SPAIN: Almeria’s melons and watermelons competing with overseas fruit


The earlier start of Almeria’s melon and watermelon season has entailed difficulties in the fruits’ marketing, since supermarkets still have some supply from overseas countries, as revealed by an analysis of the Prices and Markets Observatory of the Andalusian Council of Agriculture, Fisheries and Rural Development.


Despite this, the high quality achieved at the start of the campaign is giving Almeria’s productions some leverage in the sales channels.
Besides the fact that the watermelon campaign has kicked off 10 to 12 days earlier, the slow demand due to the unfavourable weather conditions for the consumption of watermelons, with overcast days and plenty of rainfall, both in Spain and in Central Europe, is another factor that has affected the fruit’s prices.


Senegal’s production, although also significant, is taking a lesser toll on domestic prices in Spain.


The domestic market prefers large calibre black seedless watermelons, while for export the most appreciated are the small and medium calibres.


When it comes to Galia melons, the most common variety in the first weeks of the campaign, the volume available in the market is gradually increasing and prices have recorded a significant drop compared to the previous week, mostly as a result of competition with overseas produce, whose campaign is coming to an end with reduced prices.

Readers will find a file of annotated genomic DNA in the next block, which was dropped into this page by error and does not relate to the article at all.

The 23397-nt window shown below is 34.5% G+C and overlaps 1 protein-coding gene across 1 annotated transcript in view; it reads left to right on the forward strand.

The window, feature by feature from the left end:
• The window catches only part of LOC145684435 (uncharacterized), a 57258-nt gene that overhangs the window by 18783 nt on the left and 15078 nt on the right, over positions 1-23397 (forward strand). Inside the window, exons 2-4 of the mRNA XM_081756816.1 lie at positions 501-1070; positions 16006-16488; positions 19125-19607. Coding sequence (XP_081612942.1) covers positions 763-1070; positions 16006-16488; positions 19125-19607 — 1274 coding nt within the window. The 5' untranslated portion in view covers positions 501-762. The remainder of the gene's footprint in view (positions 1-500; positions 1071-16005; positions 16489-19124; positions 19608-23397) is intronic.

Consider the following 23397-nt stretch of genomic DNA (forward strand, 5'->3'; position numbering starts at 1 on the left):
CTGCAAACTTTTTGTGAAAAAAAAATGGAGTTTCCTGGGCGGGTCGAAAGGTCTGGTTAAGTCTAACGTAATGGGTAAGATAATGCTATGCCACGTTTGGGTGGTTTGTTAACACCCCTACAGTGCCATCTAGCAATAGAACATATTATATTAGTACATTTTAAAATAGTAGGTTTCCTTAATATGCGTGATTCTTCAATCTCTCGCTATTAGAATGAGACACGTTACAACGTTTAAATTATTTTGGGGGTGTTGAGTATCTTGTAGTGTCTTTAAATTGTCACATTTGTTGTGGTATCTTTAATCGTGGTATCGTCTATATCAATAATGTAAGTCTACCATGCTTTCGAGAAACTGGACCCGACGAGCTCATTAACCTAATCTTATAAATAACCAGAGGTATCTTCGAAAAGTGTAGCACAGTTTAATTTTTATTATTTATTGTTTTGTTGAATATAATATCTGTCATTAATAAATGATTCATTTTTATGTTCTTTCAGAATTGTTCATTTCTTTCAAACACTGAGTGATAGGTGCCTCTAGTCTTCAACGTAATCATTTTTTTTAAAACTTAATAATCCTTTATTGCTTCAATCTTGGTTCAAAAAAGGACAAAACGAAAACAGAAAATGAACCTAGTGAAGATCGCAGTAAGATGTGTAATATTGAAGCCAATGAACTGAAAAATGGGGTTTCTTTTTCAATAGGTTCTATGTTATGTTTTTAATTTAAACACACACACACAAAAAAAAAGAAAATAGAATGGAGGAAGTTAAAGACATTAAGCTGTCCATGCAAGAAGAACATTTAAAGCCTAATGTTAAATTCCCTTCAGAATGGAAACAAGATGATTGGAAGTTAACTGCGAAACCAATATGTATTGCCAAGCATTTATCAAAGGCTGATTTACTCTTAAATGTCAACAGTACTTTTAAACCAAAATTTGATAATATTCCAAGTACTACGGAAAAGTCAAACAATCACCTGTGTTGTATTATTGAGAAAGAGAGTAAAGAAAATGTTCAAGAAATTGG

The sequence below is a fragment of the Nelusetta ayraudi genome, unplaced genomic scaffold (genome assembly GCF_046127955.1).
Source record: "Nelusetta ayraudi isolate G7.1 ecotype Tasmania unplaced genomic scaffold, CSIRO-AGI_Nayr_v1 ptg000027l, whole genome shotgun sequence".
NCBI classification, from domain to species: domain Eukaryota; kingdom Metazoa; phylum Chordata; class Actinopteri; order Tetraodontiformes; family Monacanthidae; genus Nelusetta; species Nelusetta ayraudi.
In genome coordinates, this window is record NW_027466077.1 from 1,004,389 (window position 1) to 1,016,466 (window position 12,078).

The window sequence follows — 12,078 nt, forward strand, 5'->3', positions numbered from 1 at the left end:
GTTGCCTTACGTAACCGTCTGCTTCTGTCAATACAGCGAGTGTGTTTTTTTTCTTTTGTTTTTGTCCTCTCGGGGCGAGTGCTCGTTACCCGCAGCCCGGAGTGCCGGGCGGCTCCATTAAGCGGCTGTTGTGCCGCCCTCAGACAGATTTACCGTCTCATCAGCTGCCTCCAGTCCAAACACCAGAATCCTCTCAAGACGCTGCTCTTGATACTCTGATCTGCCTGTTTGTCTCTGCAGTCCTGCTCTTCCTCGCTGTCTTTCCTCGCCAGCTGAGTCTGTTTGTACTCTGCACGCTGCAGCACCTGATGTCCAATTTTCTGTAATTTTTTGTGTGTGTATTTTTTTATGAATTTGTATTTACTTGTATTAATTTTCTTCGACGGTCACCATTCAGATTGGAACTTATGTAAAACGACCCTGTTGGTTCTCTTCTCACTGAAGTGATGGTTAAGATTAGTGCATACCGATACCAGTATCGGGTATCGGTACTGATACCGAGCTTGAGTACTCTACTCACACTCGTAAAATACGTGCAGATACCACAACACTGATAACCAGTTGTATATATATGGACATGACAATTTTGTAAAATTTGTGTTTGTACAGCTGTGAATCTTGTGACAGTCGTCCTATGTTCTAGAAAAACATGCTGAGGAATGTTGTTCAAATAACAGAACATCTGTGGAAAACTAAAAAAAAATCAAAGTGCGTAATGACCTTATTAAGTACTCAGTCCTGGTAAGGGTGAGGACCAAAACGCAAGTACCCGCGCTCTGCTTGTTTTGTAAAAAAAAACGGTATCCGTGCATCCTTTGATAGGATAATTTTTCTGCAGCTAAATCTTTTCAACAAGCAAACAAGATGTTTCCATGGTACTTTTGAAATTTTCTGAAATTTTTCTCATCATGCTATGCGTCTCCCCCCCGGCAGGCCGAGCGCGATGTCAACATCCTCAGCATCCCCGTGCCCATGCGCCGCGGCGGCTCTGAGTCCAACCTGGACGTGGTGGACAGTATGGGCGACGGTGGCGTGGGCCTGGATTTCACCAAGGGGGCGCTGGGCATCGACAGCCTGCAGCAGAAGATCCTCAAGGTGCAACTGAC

The Galia harvest, just as in the case of watermelons, started 10 to 15 days earlier than in previous campaigns. Product quality is adequate; however, the high temperatures recorded in the province of Almeria could actually accelerate the fruit’s ripening.


Between February and April, Europe usually imports various melon varieties from Costa Rica, Brazil, Honduras and Panama. In early April, these productions are taken over by Senegal, and mid-April marks the arrival of Morocco and Egypt, which remain productive roughly until May.


Source: Fresh Plaza

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